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Depicting A Mormon Moment: Mormon Characters and Mormon Authors in American Popular Culture. Call for Chapters (1 February 14)
full name / name of organization:
Mark Decker and Michael Austin
When Mitt Romney captured the Republican presidential nomination, news outlets such as Time, CNN, and the Huffington Post had already begun to talk about a “Mormon Moment” in the United States. At the same time that the Romney campaign focused the nation’s attention on the LDS Church, a variety of media forces combined to spread the Mormon Moment across the culture. Between Romney’s entrance into the 2008 presidential campaign and the present, The Book of Mormon became a Broadway hit, Big Love concluded its run, Cody Brown moved his complicated family to Las Vegas, and Brady Udall wrote another well-received novel about Mormon oddballs. And Mormon writers treating a variety of subjects—most of them not explicitly Mormon—have become more popular than they have ever been. Stephenie Meyer’s vampire novels and their film adaptations became phenomenally popular while causing many to wonder if Bella and Edward’s romance has Mormon inflections. Shortly, the release of the big-budget movie adaptation of Orson Scott Card’s science fiction novel Ender’s Game will bring increased scrutiny to Card’s politics and religious commitments.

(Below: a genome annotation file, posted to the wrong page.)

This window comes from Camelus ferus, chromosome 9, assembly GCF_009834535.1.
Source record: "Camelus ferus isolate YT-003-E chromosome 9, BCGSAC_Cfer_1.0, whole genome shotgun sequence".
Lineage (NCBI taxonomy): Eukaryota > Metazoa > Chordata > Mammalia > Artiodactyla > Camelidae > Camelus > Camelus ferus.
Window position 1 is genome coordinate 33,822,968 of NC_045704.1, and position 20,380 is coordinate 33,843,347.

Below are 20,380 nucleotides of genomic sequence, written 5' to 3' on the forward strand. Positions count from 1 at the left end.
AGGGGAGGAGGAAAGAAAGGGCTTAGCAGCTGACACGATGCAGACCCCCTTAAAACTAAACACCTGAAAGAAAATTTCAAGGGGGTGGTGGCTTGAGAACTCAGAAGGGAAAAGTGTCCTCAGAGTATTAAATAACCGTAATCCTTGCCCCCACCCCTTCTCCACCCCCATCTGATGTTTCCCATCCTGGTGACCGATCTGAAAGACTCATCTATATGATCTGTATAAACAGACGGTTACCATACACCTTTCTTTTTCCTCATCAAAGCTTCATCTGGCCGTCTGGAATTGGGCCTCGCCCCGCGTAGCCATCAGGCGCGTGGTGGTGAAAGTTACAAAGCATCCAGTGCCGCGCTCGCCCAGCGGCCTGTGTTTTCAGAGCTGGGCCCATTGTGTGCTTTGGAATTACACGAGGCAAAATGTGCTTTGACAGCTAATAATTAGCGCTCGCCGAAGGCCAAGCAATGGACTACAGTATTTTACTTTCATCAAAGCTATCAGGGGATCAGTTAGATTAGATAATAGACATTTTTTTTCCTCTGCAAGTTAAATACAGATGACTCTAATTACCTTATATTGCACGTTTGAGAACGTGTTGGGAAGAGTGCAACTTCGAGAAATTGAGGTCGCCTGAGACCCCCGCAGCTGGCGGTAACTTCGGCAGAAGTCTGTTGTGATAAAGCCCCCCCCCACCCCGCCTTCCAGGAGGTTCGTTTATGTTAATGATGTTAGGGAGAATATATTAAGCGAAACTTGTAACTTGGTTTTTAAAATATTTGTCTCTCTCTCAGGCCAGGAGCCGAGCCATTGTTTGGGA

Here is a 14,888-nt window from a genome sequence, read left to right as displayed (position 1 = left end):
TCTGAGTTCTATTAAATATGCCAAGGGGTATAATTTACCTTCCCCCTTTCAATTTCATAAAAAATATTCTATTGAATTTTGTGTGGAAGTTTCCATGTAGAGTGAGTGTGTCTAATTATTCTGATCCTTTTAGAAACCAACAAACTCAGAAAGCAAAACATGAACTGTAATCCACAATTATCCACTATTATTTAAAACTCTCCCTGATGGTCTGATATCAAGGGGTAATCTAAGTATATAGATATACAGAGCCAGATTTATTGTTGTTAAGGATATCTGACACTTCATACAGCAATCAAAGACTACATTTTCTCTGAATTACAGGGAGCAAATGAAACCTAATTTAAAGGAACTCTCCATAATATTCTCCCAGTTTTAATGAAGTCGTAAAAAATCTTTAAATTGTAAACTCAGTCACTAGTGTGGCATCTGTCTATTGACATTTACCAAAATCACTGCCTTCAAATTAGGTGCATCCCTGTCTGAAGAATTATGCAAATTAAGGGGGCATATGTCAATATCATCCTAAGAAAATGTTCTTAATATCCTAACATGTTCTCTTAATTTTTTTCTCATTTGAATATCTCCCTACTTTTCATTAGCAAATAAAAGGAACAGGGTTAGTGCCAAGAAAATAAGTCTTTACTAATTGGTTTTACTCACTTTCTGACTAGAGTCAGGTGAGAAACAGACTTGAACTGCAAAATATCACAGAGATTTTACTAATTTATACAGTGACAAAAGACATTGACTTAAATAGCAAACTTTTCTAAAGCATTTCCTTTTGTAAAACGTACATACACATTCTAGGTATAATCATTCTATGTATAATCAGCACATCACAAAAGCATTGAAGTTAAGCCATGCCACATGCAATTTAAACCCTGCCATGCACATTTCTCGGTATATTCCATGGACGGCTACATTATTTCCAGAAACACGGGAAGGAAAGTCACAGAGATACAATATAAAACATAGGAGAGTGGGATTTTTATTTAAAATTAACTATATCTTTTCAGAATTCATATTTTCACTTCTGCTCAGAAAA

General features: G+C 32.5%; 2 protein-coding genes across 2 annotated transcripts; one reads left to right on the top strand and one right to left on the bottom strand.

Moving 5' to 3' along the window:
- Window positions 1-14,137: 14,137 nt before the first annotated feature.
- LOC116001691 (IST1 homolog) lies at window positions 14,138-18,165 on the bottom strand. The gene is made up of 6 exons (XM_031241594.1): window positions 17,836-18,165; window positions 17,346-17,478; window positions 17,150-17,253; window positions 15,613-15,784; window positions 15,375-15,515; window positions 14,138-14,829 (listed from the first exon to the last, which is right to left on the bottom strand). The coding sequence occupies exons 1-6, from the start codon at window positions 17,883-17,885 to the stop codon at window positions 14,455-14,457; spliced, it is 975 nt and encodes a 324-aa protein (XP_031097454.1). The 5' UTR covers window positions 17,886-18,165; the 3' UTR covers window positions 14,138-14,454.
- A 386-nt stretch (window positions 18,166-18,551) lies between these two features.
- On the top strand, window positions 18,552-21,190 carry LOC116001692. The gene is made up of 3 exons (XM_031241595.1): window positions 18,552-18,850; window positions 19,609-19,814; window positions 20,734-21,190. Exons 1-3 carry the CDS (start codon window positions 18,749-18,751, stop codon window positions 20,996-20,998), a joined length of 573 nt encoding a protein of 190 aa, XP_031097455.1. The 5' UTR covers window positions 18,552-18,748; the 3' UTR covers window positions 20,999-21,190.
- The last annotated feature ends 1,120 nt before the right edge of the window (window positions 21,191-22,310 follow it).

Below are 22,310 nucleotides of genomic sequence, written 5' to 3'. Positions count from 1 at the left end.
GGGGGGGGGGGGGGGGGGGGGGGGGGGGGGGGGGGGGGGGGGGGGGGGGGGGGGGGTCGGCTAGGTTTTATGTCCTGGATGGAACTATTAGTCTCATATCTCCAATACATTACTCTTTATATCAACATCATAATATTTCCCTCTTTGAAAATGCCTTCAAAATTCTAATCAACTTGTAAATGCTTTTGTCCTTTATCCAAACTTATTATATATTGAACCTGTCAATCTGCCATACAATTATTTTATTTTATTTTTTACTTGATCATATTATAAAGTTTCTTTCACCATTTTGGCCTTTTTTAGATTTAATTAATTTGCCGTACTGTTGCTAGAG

While pundits and political scientists can – and should – opine about the political implications of Romney’s Mormon Moment, the cultural Mormon Moment deserves its own investigation. Consequently, this volume will explore what this fascination with Mormon characters and Mormon authors says about American culture. Specific questions might include:
• Does critical preoccupation with an author’s Mormonism create the perception of a Mormon text, or are Mormon authors employing Mormon themes to reach an unsuspecting mass audience?
The editors encourage submissions from a variety of theoretical perspectives concerning texts that portray Mormons or texts that were written or created by people who self-present as engaged Mormons. Preference will be given to proposals dealing with texts designed to reach a broad audience. Discussions of texts created for a Mormon audience will not be considered unless a strong argument for crossover appeal is made.
Proposals should be sent to both editors as a Microsoft Word, Pages, or rich text document attached to an email. Contact information below: